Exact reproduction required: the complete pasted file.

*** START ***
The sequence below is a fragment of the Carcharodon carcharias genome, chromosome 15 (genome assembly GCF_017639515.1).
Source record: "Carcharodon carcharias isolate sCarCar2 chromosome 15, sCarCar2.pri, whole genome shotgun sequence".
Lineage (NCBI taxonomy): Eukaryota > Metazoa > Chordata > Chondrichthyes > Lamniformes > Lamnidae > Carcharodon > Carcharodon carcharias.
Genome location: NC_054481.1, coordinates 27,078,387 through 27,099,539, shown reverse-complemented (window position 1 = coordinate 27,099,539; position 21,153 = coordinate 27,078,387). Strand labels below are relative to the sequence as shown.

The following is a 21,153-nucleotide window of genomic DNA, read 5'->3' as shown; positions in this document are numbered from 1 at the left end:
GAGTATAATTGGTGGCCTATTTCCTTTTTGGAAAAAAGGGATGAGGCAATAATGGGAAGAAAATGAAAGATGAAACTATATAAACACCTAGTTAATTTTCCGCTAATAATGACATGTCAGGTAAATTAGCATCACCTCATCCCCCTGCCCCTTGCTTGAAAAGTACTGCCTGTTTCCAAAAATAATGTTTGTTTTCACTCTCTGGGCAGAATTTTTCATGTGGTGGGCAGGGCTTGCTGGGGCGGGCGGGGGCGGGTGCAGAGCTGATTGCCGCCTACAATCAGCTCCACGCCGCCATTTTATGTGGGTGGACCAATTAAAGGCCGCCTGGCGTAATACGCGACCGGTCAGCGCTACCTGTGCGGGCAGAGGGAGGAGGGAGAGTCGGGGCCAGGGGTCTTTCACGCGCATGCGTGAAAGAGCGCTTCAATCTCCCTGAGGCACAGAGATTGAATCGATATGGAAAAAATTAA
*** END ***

The sequence below is a fragment of the Carcharodon carcharias genome, chromosome 15 (genome assembly GCF_017639515.1).
Source record: "Carcharodon carcharias isolate sCarCar2 chromosome 15, sCarCar2.pri, whole genome shotgun sequence".
Lineage (NCBI taxonomy): Eukaryota > Metazoa > Chordata > Chondrichthyes > Lamniformes > Lamnidae > Carcharodon > Carcharodon carcharias.
Genome location: NC_054481.1, coordinates 27,078,387 through 27,099,539, shown reverse-complemented (window position 1 = coordinate 27,099,539; position 21,153 = coordinate 27,078,387). Strand labels below are relative to the sequence as shown.

The following is a 21,153-nucleotide window of genomic DNA, read 5'->3' as shown; positions in this document are numbered from 1 at the left end:
GAGTATAATTGGTGGCCTATTTCCTTTTTGGAAAAAAGGGATGAGGCAATAATGGGAAGAAAATGAAAGATGAAACTATATAAACACCTAGTTAATTTTCCGCTAATAATGACATGTCAGGTAAATTAGCATCACCTCATCCCCCTGCCCCTTGCTTGAAAAGTACTGCCTGTTTCCAAAAATAATGTTTGTTTTCACTCTCTGGGCAGAATTTTTCATGTGGTGGGCAGGGCTTGCTGGGGCGGGCGGGGGCGGGTGCAGAGCTGATTGCCGCCTACAATCAGCTCCACGCCGCCATTTTATGTGGGTGGACCAATTAAAGGCCGCCTGGCGTAATACGCGACCGGTCAGCGCTACCTGTGCGGGCAGAGGGAGGAGGGAGAGTCGGGGCCAGGGGTCTTTCACGCGCATGCGTGAAAGAGCGCTTCAATCTCCCTGAGGCACAGAGATTGAATCGATATGGAAAAAATTAA